June 13, 2010 at 9:27am
Organizational change usually comes from people at the top. Employees often find it hard to create change in the organization because they aren't heard. This story shows how one organization got it the other way around.
A few years ago I consulted for the business process outsourcing company whose name I can't mention for contractual reasons (I signed an NDA stating so). This organization had about 200 people. One of their weaknesses was their inability to hire the right people in put them in right positions. As a result, they had lots of employees who shouldn't have been there.
The company had reasonably competent operations people at the top but very incompetent junior managers. These junior managers didn't know much about operations, quality, and goals. They didn't care about their jobs. They came from rank-and-file employee ranks and didn't know anything about management. Performance level and quality level were low. To make things worse, these junior managers weren't honest about their performance and constantly covered up their screw ups or their unwillingness to work.
Key Innovations & Timeline
Employees in the IT (information technology) organization were well aware of the issue. They first brought up the issue to top management, hoping to make a change, but top management didn't listen. The message came across to them as that of the top management not being able to hire the right people and not knowing what's going on in their organization. Top management didn't believe the facts presented and refused to accept the problem.
The IT organization then found a solution. They independently defined and collected performance metrics of the poor performing organizations. They then created a real-time dashboard showing target and actual performance numbers. This dashboard showed the performance level promised to customers, the actual numbers achieved, and the source of the problem. Every metric that was inline with expectations was labeled in green color. Those that weren't were red with a big bold flashing ALERT sign next to them.
IT then installed a huge monitor displaying this real time dashboard in the hallway every employee walked through a dozen times a day. This dashboard was visible to everyone. No one could say they missed it. In addition, an end-of-day status dashboard was e-mailed to all top managers and junior managers who previously didn't care.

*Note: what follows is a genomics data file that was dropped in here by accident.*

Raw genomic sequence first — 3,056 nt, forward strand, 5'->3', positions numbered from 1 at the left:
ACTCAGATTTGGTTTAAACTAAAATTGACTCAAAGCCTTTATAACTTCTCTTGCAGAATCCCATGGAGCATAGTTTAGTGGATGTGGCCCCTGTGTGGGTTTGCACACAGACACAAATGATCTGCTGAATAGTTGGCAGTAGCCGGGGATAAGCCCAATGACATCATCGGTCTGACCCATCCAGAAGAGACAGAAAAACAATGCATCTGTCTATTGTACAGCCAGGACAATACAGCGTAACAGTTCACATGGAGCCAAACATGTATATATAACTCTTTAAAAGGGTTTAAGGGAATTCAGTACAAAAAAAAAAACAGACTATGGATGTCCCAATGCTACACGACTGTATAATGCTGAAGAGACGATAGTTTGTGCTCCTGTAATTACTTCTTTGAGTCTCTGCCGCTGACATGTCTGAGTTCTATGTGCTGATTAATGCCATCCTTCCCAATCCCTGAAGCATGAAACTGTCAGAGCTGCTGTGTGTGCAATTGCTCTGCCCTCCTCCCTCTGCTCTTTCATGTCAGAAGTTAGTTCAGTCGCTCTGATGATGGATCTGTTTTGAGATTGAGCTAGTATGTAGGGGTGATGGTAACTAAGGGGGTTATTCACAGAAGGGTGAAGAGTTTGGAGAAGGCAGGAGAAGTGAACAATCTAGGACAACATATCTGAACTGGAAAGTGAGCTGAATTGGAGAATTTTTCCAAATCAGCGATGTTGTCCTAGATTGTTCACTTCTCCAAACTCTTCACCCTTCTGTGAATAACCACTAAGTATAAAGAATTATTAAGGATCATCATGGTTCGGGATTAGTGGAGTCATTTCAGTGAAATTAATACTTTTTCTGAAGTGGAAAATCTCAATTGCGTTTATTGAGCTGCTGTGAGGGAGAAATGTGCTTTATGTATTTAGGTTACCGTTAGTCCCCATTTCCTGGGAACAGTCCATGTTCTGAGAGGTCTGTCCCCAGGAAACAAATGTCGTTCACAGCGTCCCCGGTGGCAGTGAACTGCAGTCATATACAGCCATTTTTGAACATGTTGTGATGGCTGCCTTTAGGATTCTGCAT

IT justified this project as a part of the effort to manage quality in the organization, so it was well accepted. Once these dashboards became available, IT didn't have to say a word anymore. These dashboards became a self-governing, unspoken way to communicate the problem. Top managers started investigating red ALERTs. Shortly thereafter, junior managers either fixed their processes or were fired. Top managers liked these dashboards so much that they now required every manager to them it as a bible. The dashboard software was installed on every manager's computer, so everyone could see every potential issue in real time.
Once the problem was solved and every line item on the dashboard turned green, IT used this strategy to solve other problems in the organization. For every problem discovered, it would create a dashboard and show red alerts. These dashboards were so trusted that they became the de facto standard for things that needed to be done. No one questioned them anymore. If managers saw red alerts, they did something about it.
IT essentially became the department running the whole company. Most decisions now originated from IT. In order to create democracy of information, IT solicited feedback from other departments. Any new ideas were evaluated by business process analysts. If they made sense, they made it into dashboards. Top management was no longer in control. The firm was now controlled by those who had the right information at their fingertips.
Challenges & Solutions
There were some challenges at first. Junior managers dismissed these dashboards as those mis-stating the facts. To solve this problem, IT told top management it will work with junior managers to redesign dashboards to show the right information. Junior managers were then asked by IT for justification for any changes. These managers had to demonstrate any flaws in the system. Thankfully, this operation was driven by hard numbers (e.g. how many widgets can a worker make in an hour?) and there was no space for excuses or misunderstanding. At the end of the day, junior managers had to agree that the initial approach taken by IT was right.
Benefits & Metrics
IT was now able to communicate ideas to top management in a more effective way. They were now heard.
People deny problems unless they are obvious and are visible to everyone else. When that happens, their natures dictates them to go and fix these problems.
I came up with this idea and led its implementation.